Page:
- Hwange National Park is a great example of this point. During our team’s last trip there, our guides explained to us that this park was home to nearly 3x the number of elephants than they could reasonably hold. Because of this, hundreds of elephants were starving to death and other species were suffering because the elephants were destroying the trees.
The destruction of trees led to the decline of other plants that needed shade to survive, which led to the over-grazing of grass by other species, which led to the decline of food for other species who then starved to death.
During our visit we were amazed by the number of elephant skeletons we saw. Our guides proceeded to tell us that most of these animals had starved to death because of overpopulation.
- Another example is New Zealand. There are no natural predators in New Zealand, so hunting is the only way to control the populations of red stag, Himalayan tahr, chamois, elk, possums, and more.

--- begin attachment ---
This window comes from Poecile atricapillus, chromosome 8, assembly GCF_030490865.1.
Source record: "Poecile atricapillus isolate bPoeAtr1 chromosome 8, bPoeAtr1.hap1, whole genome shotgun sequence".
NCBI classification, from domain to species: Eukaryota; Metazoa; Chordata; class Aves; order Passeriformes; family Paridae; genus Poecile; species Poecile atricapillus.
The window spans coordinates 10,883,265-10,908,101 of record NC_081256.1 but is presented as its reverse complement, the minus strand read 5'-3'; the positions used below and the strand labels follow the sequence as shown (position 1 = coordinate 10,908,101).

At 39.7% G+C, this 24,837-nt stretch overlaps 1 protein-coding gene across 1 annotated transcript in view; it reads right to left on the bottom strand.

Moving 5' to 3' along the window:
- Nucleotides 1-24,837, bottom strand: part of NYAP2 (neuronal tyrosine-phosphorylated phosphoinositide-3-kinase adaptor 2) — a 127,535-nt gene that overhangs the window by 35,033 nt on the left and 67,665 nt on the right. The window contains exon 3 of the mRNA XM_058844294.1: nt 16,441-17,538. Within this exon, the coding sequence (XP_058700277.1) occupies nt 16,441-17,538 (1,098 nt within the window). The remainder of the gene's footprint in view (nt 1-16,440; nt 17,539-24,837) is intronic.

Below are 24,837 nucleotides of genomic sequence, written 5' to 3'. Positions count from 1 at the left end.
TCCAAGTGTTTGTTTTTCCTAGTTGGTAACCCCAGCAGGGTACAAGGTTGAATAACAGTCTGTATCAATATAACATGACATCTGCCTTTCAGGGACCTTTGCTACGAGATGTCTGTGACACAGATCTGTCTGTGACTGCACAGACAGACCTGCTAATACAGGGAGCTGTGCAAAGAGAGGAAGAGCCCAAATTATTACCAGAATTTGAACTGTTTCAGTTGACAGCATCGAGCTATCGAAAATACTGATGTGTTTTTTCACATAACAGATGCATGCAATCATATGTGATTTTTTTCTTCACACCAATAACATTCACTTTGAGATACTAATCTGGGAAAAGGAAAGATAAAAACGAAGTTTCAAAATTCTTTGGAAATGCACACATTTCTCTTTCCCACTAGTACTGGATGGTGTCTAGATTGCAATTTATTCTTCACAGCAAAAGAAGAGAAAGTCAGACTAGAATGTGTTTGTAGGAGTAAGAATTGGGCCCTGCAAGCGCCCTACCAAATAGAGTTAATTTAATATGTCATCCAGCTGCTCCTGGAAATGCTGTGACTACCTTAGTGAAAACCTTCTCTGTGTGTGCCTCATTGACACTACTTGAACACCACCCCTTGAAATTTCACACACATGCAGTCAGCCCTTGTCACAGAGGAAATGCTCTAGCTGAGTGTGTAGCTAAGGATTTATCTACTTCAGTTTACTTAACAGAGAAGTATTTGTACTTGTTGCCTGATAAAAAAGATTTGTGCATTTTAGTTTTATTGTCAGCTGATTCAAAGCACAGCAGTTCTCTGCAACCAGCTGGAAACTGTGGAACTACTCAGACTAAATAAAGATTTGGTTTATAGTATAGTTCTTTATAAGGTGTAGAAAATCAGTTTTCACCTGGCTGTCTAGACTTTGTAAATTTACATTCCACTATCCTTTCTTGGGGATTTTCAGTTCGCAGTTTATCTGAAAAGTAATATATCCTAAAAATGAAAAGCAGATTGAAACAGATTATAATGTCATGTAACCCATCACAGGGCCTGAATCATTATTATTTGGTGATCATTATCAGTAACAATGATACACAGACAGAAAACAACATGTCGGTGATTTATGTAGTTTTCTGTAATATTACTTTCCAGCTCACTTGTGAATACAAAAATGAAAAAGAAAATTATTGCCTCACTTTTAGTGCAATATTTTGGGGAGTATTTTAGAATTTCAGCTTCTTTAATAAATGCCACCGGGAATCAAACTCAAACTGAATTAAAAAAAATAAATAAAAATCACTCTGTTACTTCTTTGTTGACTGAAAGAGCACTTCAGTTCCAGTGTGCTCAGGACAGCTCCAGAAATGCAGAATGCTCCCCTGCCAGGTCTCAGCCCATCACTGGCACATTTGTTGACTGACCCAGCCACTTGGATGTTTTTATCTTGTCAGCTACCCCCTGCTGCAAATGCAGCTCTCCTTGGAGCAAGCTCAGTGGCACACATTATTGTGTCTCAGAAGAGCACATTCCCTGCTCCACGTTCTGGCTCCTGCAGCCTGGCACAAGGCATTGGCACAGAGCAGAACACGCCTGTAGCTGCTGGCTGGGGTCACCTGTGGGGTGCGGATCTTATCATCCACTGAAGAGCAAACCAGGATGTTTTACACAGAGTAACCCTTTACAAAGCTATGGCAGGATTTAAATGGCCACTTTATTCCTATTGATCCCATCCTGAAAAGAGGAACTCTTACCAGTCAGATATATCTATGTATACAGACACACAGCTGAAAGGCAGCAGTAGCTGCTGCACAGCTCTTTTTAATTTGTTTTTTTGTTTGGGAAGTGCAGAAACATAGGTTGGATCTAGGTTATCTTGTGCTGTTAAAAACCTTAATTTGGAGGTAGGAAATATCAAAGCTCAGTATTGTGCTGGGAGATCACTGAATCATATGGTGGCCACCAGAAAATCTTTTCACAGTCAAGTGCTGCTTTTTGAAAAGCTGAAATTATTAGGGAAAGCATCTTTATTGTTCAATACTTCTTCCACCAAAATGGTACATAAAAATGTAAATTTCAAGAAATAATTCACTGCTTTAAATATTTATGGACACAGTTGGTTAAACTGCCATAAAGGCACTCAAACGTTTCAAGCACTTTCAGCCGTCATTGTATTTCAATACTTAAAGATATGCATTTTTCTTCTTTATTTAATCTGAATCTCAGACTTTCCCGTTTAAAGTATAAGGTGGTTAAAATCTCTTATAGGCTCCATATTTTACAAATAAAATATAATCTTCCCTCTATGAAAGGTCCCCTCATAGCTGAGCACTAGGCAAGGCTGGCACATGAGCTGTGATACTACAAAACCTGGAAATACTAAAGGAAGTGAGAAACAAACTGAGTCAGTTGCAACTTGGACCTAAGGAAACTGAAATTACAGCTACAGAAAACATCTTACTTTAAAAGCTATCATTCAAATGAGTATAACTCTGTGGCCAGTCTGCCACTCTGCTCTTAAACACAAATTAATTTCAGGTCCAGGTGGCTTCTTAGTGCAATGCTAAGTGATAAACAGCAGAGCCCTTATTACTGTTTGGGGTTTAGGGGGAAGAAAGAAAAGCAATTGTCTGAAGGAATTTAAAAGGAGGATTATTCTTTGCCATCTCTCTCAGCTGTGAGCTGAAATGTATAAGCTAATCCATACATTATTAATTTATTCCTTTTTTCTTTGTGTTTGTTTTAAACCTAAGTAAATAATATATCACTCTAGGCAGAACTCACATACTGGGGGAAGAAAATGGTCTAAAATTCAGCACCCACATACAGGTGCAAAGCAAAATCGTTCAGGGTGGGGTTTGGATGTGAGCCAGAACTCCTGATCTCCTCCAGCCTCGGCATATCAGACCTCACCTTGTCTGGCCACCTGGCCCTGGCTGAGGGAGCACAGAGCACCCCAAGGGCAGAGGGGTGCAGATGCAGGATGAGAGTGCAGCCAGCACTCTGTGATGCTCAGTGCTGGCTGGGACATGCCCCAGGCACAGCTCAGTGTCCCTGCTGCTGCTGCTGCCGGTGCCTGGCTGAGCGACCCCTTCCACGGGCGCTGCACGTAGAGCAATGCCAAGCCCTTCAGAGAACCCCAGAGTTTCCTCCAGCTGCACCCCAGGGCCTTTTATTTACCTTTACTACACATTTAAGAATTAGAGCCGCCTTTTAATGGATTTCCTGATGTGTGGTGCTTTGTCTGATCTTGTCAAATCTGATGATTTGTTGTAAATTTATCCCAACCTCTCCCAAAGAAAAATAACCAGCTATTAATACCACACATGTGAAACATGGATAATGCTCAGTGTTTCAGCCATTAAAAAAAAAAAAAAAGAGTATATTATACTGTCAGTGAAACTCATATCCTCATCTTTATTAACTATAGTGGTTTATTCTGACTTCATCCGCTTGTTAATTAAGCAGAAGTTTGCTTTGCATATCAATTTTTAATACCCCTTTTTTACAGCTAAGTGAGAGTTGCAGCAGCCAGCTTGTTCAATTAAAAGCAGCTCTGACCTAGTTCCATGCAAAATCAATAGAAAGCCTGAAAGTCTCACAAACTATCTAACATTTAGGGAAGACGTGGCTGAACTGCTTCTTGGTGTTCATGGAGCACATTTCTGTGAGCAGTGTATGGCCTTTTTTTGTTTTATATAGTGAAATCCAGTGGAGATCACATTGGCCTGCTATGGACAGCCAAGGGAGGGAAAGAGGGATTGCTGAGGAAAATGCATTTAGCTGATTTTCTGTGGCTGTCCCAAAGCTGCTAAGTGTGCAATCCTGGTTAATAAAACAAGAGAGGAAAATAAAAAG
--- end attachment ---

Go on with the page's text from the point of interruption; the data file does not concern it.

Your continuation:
Let’s run with the possums for this example. There are millions of possums in New Zealand – seems harmless right? Think again. Because there are so many and no predators to kill them, they ravage the farmlands and greenery of the country every night. This devastates the food supply for other species and humans.
They have become such a problem that the New Zealand government is having to step in to figure out ways to shrink the population. Their plan is the Predator Free 2050 initiative where they will eradicate possums, rats, and stoats from their country by any means necessary.
Hunting encourages communities to protect the wildlife around them. For most people living in cities, it is hard to imagine what it would be like to live in an area where wildlife regularly entered and harmed you or your property, but in many areas around the world, this is common.
A leopard might come in the night and kill the cow you rely on for milk or meat. Baboons might sneak into your garden and eat the produce you are growing for your family to eat or sell. A crocodile may harm your child while they bend down to get water from the river.